For a loop of wire in a magnetic field, the magnetic flux ΦB is defined for any surface Σ whose boundary is the given loop. Since the wire loop may be moving, we write Σ(t) for the surface. The magnetic flux is the surface integral:

ΦB=∬Σ(t) [B(t)⋅dA],

where dA is an element of surface area of the moving surface Σ(t), B is the magnetic field, and B · dA is a vector dot product representing the element of flux through dA. In more visual terms, the magnetic flux through the wire loop is proportional to the number of magnetic field lines that pass through the loop.

When the flux changes — because B changes, or because the wire loop is moved or deformed, or both — Faraday's law of induction says that the wire loop acquires an emf, defined as the energy available from a unit charge that has traveled once around the wire loop. (Although some sources state the definition differently, this expression was chosen for compatibility with the equations of special relativity.)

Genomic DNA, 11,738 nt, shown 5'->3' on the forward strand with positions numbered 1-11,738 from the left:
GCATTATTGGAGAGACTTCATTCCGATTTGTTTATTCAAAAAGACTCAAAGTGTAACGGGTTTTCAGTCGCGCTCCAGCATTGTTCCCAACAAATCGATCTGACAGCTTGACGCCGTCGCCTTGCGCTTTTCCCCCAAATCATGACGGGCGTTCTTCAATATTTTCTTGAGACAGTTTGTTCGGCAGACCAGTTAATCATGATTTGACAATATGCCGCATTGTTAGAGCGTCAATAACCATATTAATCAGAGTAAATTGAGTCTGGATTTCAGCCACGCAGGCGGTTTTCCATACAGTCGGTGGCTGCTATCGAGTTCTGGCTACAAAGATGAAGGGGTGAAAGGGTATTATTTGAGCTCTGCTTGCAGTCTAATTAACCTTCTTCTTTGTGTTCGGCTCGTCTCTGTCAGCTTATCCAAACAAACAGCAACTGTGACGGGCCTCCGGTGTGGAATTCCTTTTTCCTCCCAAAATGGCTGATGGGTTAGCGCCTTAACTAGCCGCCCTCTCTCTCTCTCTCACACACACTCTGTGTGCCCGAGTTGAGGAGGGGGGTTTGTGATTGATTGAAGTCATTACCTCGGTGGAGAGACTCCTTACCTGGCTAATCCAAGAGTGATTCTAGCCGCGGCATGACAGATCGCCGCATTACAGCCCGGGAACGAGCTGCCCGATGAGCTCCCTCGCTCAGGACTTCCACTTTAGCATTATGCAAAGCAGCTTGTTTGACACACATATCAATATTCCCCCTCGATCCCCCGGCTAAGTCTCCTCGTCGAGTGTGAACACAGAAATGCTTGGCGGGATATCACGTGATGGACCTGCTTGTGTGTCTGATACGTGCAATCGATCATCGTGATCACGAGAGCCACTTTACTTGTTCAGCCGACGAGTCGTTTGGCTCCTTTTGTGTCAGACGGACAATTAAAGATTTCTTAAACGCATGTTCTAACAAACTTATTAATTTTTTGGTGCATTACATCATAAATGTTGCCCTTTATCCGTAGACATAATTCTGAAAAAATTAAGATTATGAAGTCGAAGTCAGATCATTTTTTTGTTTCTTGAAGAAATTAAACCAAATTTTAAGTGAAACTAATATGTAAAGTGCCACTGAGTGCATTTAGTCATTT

In fact, this expression is taken from Chapter 17 of "Feynman's Lectures on Physics [Vol.2]", which begins as follows;

In the last chapter [Chapter 16] we described many phenomena which show that the effects of induction are quite complicated and interesting. Now we want to discuss the fundamental principles which govern these effects. We have already defined the emf in a conducting circuit as the total accumulated force on the charges throughout the length of the loop. More specifically, it is the tangential component of the force per unit charge, integrated along the wire once around the circuit. This quantity is equal, therefore, to the total work done on a single charge that travels once around the circuit.

We have also given the “flux rule,” which says that the emf is equal to the rate at which the magnetic flux through such a conducting circuit is changing.

Thanks once again to the redoubtable 'Mr Feynman' -- surely he's joking (It's the typically facetious title of one of his books).